Thursday, January 31, 2008

Selective Enforcement Ruled Okay

The Pennsylvania Commonwealth Court recently examined the effect of a municipality's prior decisions on requests for subdivision approval. The case is Zajdel v. Board of Supervisors of Peters Township,925 A.2d 215 (Pa. Cmwlth. 2007). In this case, the landowners filed an application with the township planning commission to subdivide their property and create two additional lots. The ordinance required lots to have direct access to a public road or to a private road that meets township specifications. In this case, the landowners sought a waiver because the additional lots would be accessed by a private road that didn't meet those requirements. The planning commission recommended denial of the request and the board of supervisors denied the landowner request for a waiver because the proposed new lots would be on a substandard private road.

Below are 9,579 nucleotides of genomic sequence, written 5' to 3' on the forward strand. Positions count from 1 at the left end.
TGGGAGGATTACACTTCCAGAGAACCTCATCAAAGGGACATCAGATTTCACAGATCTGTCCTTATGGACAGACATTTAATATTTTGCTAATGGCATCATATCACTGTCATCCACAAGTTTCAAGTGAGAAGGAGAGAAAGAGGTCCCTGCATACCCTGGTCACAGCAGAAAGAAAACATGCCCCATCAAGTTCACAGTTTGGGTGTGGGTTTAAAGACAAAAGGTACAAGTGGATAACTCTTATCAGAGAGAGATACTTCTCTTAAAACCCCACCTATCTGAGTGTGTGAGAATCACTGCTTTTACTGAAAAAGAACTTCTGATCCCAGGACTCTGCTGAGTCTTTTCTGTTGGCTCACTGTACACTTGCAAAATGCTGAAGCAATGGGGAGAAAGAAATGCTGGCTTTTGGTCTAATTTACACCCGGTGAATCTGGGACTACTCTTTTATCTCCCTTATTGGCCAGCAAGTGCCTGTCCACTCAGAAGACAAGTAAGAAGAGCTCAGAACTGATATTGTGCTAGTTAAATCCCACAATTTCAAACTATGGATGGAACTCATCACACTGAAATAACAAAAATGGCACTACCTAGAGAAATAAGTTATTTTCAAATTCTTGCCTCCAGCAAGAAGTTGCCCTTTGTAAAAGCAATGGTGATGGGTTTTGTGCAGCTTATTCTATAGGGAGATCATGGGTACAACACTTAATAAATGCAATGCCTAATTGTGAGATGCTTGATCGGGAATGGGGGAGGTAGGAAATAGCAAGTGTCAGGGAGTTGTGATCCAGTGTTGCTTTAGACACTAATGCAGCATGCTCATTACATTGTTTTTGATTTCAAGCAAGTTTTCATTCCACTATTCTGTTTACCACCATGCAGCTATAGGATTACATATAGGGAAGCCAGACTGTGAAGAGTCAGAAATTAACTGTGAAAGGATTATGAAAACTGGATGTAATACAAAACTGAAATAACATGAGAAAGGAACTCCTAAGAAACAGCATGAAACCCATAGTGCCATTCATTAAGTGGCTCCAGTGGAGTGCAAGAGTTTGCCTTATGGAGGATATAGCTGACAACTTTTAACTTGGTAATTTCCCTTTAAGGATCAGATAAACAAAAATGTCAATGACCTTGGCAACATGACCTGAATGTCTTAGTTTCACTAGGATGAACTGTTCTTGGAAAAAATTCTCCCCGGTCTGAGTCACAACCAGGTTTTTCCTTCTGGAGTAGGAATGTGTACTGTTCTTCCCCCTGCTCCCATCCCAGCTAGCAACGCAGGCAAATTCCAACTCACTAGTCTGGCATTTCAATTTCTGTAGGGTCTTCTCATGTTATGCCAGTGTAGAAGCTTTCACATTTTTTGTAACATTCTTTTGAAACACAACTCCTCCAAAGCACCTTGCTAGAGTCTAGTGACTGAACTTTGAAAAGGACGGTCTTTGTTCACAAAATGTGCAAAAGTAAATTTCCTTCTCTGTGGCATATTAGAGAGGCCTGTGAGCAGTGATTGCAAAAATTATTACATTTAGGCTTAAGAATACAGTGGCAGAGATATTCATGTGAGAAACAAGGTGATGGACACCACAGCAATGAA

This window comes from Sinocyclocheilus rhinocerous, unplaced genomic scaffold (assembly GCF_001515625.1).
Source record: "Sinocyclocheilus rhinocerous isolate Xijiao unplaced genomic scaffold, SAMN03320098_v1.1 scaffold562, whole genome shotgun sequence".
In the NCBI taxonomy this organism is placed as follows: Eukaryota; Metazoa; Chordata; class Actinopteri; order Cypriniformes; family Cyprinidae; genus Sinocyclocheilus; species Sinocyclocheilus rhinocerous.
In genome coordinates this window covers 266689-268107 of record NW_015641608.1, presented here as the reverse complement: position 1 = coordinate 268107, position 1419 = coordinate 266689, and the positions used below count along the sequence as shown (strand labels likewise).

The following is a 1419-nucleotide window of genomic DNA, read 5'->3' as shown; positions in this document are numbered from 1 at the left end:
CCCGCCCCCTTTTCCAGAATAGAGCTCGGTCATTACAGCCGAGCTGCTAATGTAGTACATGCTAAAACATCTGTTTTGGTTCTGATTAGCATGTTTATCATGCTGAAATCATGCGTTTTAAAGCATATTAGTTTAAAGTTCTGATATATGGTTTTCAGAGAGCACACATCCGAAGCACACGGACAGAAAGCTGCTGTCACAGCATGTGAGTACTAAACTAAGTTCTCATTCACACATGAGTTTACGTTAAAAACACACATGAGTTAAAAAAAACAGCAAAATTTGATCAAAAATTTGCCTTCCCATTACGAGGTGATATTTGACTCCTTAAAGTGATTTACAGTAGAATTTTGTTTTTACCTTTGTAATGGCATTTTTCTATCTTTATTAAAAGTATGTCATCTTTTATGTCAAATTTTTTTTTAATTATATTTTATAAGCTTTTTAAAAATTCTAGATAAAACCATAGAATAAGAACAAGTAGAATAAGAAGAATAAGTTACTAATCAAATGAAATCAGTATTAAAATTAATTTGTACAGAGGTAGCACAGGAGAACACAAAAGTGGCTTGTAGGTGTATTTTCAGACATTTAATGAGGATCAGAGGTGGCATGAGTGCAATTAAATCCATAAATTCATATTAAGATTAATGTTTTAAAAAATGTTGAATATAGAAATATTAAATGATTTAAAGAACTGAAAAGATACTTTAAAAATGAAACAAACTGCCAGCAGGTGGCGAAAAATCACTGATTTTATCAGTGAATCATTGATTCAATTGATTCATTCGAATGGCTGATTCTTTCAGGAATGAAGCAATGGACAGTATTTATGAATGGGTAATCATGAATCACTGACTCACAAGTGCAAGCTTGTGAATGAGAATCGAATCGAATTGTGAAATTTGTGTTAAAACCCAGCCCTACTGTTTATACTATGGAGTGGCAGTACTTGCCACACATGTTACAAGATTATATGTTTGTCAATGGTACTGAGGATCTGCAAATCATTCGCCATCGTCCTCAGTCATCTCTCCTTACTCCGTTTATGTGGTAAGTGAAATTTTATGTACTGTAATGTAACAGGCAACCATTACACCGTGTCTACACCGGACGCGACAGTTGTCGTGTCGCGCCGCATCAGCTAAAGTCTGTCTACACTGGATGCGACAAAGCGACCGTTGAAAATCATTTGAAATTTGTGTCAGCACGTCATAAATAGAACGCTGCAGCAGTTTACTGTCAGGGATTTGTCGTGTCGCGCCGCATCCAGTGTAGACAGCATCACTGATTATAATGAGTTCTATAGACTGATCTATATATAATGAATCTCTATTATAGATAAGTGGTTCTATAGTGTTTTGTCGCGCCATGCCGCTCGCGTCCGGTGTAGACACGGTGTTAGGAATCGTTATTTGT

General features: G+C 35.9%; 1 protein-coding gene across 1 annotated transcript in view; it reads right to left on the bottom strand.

The owner appealed to the trial court which affirmed the township's denial. The landowner argued to the trial court that the township had granted subdivision approval to a neighbor on the same substandard road. They further argued that the township had an unwritten policy of granting subdivsion approval on a private road where the applicant intended to convey a lot to a family member but denying approval when the lot would be conveyed to a non-family member.

The Commonwealth Court held that even if the township had such a policy "a failure to uniformly enforce an ordinance provision does not preclude the subsequent enforcement of the same." Moreover, the Court stated "the validity of the ordinance does not usually depend on a completely successful enforcement of its provisions, nor can one who violates it be discharged merely because it is shown that there are other violatiors who have not been convicted, or that those whose duty it is to perform the duties required by it have fallen short, through inattention or intentional omission or neglect."

Obviously, municipalities should apply their ordinances fairly to all applicants. However, the Zajdel case makes it clear that minor departures do not create precedent or unwritten "policy" that would entitle future applicants to some relief.

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